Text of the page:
Stocks just surged over 1% off their lows on absolutely no news whatsoever. The Merkel news was minutes ago (and how is that in any way positive) and the JPM news is old and irrelevant... This is simply ridiculous... they are on their own from a cross-asset perspective and just touched yesterday's closing VWAP which feels very algo-exit-driven...
No, we are not making this up:
- MERKEL CANCELS SUMMIT PRESS CONFERENCE TONIGHT
- MERKEL SPOKESMAN SAYS TALKS ON GROWTH ACCORD ONGOING
In other news, Germany is down 0:2 to Italy right now.
"Mistakes are what superior investing is all about" is how Oaktree's Howard Marks begins his latest treatise, adding that for a trade to turn out to be a major success, the other side has to have been a big mistake. In any trade it is generally safe to say that one side has to be wrong (since win/win transactions are far less common than win/lose) leaving the buyer and seller unequally happy. Marks believes it is highly desirable to focus on the topic of investing mistakes. First, it serves as a reminder that the potential for error is ever-present, and thus of the importance of mistake minimization as a key goal. Second, if one side of every transaction is wrong, we have to ponder why we should think it’s not us. Third, then, it causes us to consider how to minimize the probability of being the one making the mistake. From the real-world 'issues' with the efficient market hypothesis, to behavioral sources of investment error, Marks concludes: "In the end, superior investing is all about mistakes... and about being the person who profits from them, not the one who commits them."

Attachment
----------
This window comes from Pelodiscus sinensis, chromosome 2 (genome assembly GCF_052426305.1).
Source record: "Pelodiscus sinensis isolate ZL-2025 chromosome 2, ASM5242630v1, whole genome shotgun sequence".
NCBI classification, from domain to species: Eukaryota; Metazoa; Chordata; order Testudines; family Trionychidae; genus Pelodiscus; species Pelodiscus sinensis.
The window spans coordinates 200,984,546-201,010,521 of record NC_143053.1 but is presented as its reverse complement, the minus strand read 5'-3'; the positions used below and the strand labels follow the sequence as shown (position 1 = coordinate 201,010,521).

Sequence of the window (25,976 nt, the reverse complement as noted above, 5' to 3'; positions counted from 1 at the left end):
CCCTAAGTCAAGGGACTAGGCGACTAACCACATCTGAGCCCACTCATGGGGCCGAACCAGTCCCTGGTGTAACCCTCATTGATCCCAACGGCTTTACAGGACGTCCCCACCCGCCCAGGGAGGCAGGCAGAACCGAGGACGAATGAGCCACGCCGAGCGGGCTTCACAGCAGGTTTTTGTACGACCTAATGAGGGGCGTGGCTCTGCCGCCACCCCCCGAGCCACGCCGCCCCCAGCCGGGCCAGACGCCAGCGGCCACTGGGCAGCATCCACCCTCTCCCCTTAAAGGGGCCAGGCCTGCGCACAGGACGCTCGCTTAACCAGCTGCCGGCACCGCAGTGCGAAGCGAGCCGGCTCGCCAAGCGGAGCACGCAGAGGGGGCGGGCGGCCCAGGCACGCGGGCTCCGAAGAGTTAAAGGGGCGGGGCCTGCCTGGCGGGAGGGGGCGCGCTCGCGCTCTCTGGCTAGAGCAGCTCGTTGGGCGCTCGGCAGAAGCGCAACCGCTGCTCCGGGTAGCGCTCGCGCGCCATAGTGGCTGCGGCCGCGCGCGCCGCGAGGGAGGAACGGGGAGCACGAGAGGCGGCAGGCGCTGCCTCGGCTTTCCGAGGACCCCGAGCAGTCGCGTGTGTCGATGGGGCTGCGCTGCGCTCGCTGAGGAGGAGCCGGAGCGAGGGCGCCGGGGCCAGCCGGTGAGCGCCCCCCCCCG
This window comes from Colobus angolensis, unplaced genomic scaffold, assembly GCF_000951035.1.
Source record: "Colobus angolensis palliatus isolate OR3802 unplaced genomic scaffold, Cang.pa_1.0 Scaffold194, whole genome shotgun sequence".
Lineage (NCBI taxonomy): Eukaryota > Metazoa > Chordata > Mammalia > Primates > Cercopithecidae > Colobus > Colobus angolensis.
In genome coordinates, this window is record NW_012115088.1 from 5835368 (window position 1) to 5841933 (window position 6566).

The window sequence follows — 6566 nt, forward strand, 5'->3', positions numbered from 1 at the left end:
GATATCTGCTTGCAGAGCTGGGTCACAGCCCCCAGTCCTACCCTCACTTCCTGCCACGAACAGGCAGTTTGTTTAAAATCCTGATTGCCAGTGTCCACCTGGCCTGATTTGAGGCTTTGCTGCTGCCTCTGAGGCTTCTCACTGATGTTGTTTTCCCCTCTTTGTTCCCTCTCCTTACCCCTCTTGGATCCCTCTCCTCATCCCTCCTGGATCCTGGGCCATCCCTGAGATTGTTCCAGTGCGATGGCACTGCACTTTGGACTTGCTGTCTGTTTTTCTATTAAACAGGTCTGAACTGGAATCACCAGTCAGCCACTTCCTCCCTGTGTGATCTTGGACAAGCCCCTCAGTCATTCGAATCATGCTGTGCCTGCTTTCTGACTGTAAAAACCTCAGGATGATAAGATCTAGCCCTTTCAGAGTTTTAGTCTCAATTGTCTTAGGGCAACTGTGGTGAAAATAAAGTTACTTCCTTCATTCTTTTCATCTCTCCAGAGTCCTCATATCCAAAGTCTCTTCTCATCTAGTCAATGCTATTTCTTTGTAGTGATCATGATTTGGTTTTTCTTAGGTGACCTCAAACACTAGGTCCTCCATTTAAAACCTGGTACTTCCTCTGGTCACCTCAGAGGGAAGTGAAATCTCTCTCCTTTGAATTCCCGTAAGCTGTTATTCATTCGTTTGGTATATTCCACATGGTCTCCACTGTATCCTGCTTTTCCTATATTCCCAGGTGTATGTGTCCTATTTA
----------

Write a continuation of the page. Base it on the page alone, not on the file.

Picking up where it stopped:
STEPHANOPOULOS: [The individual mandate] is still a tax increase.
OBAMA: No. That’s not true, George. The — for us to say that you’ve got to take a responsibility to get health insurance is absolutely not a tax increase. What it’s saying is, is that we’re not going to have other people carrying your burdens for you anymore than the fact that right now everybody in America, just about, has to get auto insurance. Nobody considers that a tax increase. People say to themselves, that is a fair way to make sure that if you hit my car, that I’m not covering all the costs.
STEPHANOPOULOS: But it may be fair, it may be good public policy…
OBAMA: No, but — but, George, you — you can’t just make up that language and decide that that’s called a tax increase. Any…
* * *
Nobody, except for the Supreme Court that is...